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Banned from the Classroom: A Rant about Mark Twain

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Banned from the Classroom: A Rant about Mark Twain

Post  TheDeadMan on Wed Apr 06, 2011 8:59 am

A couple of weeks ago, someone started a Forum about Mark Twain. This person stated that Mark Twain had an affair with his secretary in his old age, smoked cigars, and was a racist. When I saw that Twain was being called a racist, my hair stood on end. I wrote a comment, but somehow it did not get posted. By the next day, the Forum had disappeared.

Anyone who thinks Mark Twain was a racist either has not read The Adventures of Huckleberry Finn or is downright stupid. Twain was the antithesis of racist. The novel portrays the growing friendship between Huck, a young white boy, and Jim, a black slave. Both are runaways: Huck has faked his own death to escape the beatings of his drunken father; Jim has escaped to keep from being sold. Huck states more than once that even though it will mean going to Hell, he will not turn Jim in. Jim is an honorable, good-hearted man. The white men in the novel are, for the most part, scoundrels.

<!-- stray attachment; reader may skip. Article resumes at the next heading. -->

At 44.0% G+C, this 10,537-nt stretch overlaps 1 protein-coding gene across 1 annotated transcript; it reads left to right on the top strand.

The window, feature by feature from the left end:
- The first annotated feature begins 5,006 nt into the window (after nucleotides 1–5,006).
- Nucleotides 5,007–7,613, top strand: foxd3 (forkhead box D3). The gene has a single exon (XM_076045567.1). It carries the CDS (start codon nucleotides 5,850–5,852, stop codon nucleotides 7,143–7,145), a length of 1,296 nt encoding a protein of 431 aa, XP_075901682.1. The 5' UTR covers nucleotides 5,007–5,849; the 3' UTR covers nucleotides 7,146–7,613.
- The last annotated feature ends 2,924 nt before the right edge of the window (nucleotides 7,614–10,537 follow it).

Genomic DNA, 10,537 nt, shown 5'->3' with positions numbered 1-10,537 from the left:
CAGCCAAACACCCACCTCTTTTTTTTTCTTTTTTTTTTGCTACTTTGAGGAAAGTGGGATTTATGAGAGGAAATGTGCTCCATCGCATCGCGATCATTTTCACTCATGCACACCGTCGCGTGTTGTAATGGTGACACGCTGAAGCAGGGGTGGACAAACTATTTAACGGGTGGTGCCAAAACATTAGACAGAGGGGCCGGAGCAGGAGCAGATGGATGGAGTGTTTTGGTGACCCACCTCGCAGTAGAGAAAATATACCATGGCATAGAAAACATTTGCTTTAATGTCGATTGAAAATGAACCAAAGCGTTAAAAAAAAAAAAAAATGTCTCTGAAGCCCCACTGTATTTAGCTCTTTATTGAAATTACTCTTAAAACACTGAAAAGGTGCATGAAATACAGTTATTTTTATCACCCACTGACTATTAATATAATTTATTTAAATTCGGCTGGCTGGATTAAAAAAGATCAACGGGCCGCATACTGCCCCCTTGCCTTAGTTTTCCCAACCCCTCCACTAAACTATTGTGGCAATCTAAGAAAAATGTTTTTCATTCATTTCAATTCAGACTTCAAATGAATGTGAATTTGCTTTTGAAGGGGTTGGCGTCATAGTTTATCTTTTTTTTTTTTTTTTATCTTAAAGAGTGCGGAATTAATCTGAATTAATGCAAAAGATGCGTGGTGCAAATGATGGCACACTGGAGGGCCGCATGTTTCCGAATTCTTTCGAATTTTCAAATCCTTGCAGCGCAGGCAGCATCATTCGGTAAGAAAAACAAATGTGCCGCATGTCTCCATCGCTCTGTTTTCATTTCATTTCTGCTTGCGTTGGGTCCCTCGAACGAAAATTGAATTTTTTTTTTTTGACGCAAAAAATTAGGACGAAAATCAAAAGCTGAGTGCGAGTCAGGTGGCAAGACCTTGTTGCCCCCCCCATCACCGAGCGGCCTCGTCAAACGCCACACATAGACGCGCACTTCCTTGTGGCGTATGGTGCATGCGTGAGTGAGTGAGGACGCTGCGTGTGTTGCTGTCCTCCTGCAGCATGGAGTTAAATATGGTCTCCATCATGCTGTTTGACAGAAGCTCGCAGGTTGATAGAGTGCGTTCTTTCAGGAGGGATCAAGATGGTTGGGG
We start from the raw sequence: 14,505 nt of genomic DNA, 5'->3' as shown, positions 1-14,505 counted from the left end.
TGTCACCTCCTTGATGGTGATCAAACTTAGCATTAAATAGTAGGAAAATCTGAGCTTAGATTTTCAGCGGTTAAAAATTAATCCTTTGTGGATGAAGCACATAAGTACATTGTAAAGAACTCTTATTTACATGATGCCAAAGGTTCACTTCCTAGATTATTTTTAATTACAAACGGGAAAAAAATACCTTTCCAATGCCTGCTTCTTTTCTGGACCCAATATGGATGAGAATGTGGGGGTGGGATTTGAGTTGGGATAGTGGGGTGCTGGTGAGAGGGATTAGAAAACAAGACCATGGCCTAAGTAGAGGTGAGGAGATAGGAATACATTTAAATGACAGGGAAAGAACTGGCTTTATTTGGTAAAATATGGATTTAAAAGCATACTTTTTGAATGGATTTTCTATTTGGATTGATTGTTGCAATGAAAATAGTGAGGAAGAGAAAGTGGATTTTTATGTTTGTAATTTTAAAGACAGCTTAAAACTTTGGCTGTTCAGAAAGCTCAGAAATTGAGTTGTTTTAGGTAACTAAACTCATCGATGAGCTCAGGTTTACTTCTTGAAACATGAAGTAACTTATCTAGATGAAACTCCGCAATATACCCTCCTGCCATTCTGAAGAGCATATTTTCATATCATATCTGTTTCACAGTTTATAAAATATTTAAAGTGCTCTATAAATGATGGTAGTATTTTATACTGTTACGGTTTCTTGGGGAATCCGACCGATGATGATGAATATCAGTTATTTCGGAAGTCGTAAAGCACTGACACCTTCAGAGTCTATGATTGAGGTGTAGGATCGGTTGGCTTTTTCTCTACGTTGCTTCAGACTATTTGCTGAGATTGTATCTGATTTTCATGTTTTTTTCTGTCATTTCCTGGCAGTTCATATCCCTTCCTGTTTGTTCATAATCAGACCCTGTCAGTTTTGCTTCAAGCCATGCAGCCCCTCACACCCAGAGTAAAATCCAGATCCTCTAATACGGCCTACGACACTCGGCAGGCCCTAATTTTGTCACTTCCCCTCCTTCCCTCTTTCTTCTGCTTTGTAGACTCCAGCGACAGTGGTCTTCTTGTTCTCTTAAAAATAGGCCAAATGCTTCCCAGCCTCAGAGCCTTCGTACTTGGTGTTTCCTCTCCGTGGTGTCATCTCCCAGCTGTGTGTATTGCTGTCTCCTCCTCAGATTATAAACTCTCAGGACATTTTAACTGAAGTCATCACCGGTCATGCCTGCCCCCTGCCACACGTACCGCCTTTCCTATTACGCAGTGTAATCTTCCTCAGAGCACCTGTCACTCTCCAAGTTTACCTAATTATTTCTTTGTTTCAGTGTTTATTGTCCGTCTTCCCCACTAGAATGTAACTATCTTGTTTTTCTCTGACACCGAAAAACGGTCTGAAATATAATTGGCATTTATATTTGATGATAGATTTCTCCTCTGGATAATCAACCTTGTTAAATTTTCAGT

Does this sound racist? Perhaps, if Mark Twain were black. But he was white and living in the South during the time of the Civil War. Born Samuel L. Clemens in 1835 in Missouri, Mark Twain was able to go far beyond the conventional morality and prejudices of his generation. He is known as one of the greatest satirists ever.

Banning Huckleberry Finn

The Adventures of Huckleberry Finn, first published in 1884, was banned almost from the very start.. In 1885, after Concord Public Library banned the book, Mark Twain wrote, "They have expelled Huck from their library as 'trash and suitable only for the slums.' That will sell 25,000 copies for us sure." Twain started having the book sold from door to door and did quite well.

In 1902, the Brooklyn Public Library banned the book stating that "Huck not only itched but he scratched," and that he said "sweat" when he should have said "perspiration." (classiclit.about.com)

When a young supervisor wanted Huckleberry Finn and Tom Sawyer removed from the children's section of her library because of their "coarseness, deceitfulness, and mischievous practices," Mark Twain wrote the following letter:


Nov. 21, '05.

Dear Sir: